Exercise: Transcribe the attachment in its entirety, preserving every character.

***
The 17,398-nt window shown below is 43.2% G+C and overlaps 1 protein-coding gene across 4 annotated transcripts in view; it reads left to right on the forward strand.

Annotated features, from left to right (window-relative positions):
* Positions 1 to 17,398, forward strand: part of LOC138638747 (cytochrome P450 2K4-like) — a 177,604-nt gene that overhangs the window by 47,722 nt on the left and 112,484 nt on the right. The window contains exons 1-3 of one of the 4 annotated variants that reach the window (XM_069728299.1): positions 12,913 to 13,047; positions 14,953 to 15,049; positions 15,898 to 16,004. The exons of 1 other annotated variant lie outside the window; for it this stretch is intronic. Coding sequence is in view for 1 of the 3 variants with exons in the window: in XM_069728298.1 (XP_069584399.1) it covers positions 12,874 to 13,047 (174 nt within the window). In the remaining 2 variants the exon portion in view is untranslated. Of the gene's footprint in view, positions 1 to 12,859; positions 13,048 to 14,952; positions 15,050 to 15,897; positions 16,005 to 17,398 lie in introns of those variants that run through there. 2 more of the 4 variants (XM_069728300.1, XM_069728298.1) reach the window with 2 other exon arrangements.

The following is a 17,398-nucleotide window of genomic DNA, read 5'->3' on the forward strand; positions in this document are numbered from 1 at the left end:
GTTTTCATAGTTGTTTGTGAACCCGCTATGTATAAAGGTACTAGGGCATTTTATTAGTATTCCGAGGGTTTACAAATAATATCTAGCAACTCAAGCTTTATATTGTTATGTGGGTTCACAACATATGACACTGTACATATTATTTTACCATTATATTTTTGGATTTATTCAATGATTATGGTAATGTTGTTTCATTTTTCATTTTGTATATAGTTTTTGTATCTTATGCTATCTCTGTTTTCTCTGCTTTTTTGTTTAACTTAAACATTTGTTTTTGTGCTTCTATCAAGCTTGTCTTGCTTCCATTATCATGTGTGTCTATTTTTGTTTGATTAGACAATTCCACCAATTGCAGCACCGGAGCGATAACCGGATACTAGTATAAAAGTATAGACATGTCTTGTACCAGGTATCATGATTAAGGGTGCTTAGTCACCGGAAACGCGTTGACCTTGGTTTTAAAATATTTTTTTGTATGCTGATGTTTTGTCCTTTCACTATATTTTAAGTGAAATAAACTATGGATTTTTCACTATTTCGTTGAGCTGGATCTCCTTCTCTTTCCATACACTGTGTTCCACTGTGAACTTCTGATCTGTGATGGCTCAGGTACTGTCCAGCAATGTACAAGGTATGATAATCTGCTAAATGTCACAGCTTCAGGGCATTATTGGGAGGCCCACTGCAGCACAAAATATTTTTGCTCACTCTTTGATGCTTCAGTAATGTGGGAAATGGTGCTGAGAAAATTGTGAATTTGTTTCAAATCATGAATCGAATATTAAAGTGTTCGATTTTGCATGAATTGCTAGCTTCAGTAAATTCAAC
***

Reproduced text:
The 17,398-nt window shown below is 43.2% G+C and overlaps 1 protein-coding gene across 4 annotated transcripts in view; it reads left to right on the forward strand.

Annotated features, from left to right (window-relative positions):
* Positions 1 to 17,398, forward strand: part of LOC138638747 (cytochrome P450 2K4-like) — a 177,604-nt gene that overhangs the window by 47,722 nt on the left and 112,484 nt on the right. The window contains exons 1-3 of one of the 4 annotated variants that reach the window (XM_069728299.1): positions 12,913 to 13,047; positions 14,953 to 15,049; positions 15,898 to 16,004. The exons of 1 other annotated variant lie outside the window; for it this stretch is intronic. Coding sequence is in view for 1 of the 3 variants with exons in the window: in XM_069728298.1 (XP_069584399.1) it covers positions 12,874 to 13,047 (174 nt within the window). In the remaining 2 variants the exon portion in view is untranslated. Of the gene's footprint in view, positions 1 to 12,859; positions 13,048 to 14,952; positions 15,050 to 15,897; positions 16,005 to 17,398 lie in introns of those variants that run through there. 2 more of the 4 variants (XM_069728300.1, XM_069728298.1) reach the window with 2 other exon arrangements.

The following is a 17,398-nucleotide window of genomic DNA, read 5'->3' on the forward strand; positions in this document are numbered from 1 at the left end:
GTTTTCATAGTTGTTTGTGAACCCGCTATGTATAAAGGTACTAGGGCATTTTATTAGTATTCCGAGGGTTTACAAATAATATCTAGCAACTCAAGCTTTATATTGTTATGTGGGTTCACAACATATGACACTGTACATATTATTTTACCATTATATTTTTGGATTTATTCAATGATTATGGTAATGTTGTTTCATTTTTCATTTTGTATATAGTTTTTGTATCTTATGCTATCTCTGTTTTCTCTGCTTTTTTGTTTAACTTAAACATTTGTTTTTGTGCTTCTATCAAGCTTGTCTTGCTTCCATTATCATGTGTGTCTATTTTTGTTTGATTAGACAATTCCACCAATTGCAGCACCGGAGCGATAACCGGATACTAGTATAAAAGTATAGACATGTCTTGTACCAGGTATCATGATTAAGGGTGCTTAGTCACCGGAAACGCGTTGACCTTGGTTTTAAAATATTTTTTTGTATGCTGATGTTTTGTCCTTTCACTATATTTTAAGTGAAATAAACTATGGATTTTTCACTATTTCGTTGAGCTGGATCTCCTTCTCTTTCCATACACTGTGTTCCACTGTGAACTTCTGATCTGTGATGGCTCAGGTACTGTCCAGCAATGTACAAGGTATGATAATCTGCTAAATGTCACAGCTTCAGGGCATTATTGGGAGGCCCACTGCAGCACAAAATATTTTTGCTCACTCTTTGATGCTTCAGTAATGTGGGAAATGGTGCTGAGAAAATTGTGAATTTGTTTCAAATCATGAATCGAATATTAAAGTGTTCGATTTTGCATGAATTGCTAGCTTCAGTAAATTCAAC